One of the greatest strikers in football history turns 80 on Friday.
Edson Arantes do Nascimento – known to fans the world over as Pelé – is one of the most recognisable figures in world football.
During his 21-year career, the Brazilian icon lifted the World Cup three times in his country’s famous yellow shirt, along with numerous trophies and accolades at club level.
He also scored more than 750 goals during his professional career, including more than 500 league strikes.
To this day he remains Brazil’s leading goalscorer, finding the net 77 times for his country.
But it could have been so different.
Pelé was born in the Brazilian town of Três Corações on October 23 1940. His birth name, Edson Arantes do Nascimento, was in honour of Thomas Edison, the American inventor who helped pioneer the use of electricity in the late 19th century and early 1900s.
In 2014 Pelé said he was named after Edioson “because electricity had just been introduced to my hometown in Brazil when I was born”.
The young grew up in poverty in Bauru in the state of Sao Paulo.
His father, João Ramos do Nascimento, was a footballer better known as Dondinho.
During this time, footballers in Brazil were paid very little, and Dondinho played for a number of small clubs.
Nevertheless, he became Pelé’s first coach, teaching his son how to play football, not that they had a football.
Pelé’s family was so poor during this time that the kid who would go on to become Brazil’s record goalscorer had to make do with kicking around a stuffed sock.
Surprisingly, football wasn’t Pelé’s first career choice.
Between the ages of seven and eight, he dreamed of becoming a pilot.
I would go down to the Aero Club to watch planes and gliders doing manoeuvres,” he recalled in his autobiography.
“I was desperate to be a pilot and whenever I could I would scoot off, even skip school, to head down to the airfield and marvel at the planes being readied for take-off or coming in to land and the pilots going about their business.”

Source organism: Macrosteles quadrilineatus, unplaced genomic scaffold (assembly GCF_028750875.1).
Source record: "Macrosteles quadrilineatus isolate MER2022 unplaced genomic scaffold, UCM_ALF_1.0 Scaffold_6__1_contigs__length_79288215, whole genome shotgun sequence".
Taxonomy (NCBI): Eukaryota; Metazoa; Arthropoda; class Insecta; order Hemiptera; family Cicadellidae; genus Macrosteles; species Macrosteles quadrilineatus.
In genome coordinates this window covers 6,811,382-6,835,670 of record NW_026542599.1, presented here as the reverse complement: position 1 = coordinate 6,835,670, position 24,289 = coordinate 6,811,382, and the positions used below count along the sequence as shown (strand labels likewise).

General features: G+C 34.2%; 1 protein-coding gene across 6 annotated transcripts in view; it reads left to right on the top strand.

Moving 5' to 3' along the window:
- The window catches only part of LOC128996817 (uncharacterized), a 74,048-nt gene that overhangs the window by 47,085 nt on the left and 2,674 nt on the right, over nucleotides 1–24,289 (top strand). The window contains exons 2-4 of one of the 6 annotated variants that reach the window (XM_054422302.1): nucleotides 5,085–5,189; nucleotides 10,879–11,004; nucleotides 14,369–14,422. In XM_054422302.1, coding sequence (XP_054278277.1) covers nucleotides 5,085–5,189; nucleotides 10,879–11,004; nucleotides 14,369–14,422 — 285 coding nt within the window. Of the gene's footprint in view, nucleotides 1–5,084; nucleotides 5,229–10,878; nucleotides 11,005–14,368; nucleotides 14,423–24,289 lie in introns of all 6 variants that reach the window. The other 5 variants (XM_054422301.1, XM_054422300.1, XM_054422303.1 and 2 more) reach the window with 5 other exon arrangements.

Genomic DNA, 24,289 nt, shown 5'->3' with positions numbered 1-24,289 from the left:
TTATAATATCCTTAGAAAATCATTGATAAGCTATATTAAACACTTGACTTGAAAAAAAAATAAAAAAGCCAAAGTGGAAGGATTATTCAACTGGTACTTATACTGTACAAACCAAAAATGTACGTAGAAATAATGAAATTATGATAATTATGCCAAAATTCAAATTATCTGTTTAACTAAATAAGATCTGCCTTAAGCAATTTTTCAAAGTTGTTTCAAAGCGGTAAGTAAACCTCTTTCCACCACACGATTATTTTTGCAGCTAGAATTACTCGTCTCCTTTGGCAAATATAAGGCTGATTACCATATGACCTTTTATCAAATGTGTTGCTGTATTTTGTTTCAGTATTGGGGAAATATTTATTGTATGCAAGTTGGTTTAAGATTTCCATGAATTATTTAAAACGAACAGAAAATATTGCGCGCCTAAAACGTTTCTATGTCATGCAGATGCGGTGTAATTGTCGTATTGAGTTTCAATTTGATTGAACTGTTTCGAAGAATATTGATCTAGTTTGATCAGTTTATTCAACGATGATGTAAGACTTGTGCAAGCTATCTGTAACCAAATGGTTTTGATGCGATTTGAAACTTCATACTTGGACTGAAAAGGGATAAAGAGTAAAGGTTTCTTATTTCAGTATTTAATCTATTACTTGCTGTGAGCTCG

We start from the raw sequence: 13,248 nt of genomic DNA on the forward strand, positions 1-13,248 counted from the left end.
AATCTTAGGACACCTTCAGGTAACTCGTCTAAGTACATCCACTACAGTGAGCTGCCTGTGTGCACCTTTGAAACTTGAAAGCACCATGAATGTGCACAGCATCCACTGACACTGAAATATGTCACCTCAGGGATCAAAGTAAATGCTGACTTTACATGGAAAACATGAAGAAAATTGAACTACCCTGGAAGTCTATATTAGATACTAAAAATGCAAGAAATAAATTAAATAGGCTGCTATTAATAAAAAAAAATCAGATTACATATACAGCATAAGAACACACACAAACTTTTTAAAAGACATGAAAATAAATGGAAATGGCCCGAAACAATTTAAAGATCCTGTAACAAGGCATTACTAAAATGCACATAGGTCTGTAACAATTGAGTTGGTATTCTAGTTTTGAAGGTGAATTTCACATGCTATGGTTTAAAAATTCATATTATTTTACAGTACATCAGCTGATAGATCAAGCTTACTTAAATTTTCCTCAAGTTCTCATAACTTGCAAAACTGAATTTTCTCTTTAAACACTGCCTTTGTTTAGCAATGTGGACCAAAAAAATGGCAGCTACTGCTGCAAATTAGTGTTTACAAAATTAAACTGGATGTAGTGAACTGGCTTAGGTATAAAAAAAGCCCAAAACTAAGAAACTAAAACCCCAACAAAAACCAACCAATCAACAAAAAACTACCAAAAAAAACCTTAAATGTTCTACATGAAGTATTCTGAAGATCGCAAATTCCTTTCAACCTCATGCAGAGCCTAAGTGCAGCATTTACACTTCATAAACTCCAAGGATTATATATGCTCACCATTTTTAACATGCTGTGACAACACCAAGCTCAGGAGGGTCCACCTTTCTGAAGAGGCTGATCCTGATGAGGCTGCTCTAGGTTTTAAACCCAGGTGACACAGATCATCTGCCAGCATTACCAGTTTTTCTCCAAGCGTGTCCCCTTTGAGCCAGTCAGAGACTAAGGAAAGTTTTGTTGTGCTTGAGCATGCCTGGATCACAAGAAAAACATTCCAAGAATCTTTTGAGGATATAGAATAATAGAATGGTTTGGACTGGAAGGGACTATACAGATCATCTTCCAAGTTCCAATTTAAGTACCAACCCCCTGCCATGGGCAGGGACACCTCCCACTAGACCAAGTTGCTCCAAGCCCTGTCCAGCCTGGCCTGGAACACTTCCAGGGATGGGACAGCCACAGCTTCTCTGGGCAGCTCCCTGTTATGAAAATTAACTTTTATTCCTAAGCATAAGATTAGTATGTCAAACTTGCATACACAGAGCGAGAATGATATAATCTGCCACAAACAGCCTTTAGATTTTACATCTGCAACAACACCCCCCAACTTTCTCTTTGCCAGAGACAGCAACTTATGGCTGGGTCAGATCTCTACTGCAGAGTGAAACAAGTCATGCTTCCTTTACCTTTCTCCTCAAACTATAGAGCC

That ambition came to a shuddering halt one afternoon when he saw the body of a glider pilot who had been killed in a crash.
Pelé and his friends saw the body laid out on the slab through a dirty morgue window. When the mortuary attendant attempted to move the pilot’s arm, a gush of blood spurted out.
“It was a terrifying sight, like something from a movie, and the image remained burned in my mind for days and nights afterwards. It gave me nightmares.
"I would often awake screaming, both at home and, even later, after I'd moved to Santos. I didn't like the dark – it scared me. I never went back to the Aero Club.”
After that, attention turned to football.
During his mid-teens he played indoor football, winning the first Indoor Football Tournament in 1955 with a team called Radium.
He was soon scouted and invited to a trial with Brazilian giants Santos, signing a professional contract in June 1956.
After scoring on his Santos debut at the age of 15, Pelé burst onto the world stage in 1958 when he inspired Brazil to World Cup glory.
From the quarter-finals onwards he scored six goals, including a semi-final hat-trick against France and two in the final as Brazil beat Sweden 5-2 to lift the Jules Rimet trophy.
He helped Brazil defend their World Cup crown in 1962 and reclaim it in 1970, again scoring in the final when they beat Italy 4-1.
At club level he helped Santos to six Campeonato Brasileiro Série A league titles between 1961 and 1968, as well as two Copa Libertadores triumphs and two Intercontinental Cups.
During this time he scored hundreds of goals.
Data provided last year by RSSSF puts his tally from official matches at a mightily impressive 767 from 831 games, featuring 538 goals in league matches and 77 international goals.
The three-time World Cup winner claims to have scored a world-record total of 1,281 goals from 1,363 games. However, that includes a number of amateur matches, unofficial friendlies and other unrecorded fixtures.
To mark Pelé 80th birthday, Google has created a hidden birthday tribute.
To find it, simply search his name on your phone or desktop.
Then, scroll all the way down to the bottom of the search results page, where the usual Google search page icons have been replaced with “Gooooooooooal!”.
On #10, the ‘o’ has been replaced with a bouncing football, to honour Pelé iconic shirt number.
Tap on that and a fun animation will appear, showing the ‘Go’ booting the ball past the ‘a’ and into a goal made out of the ‘l’.
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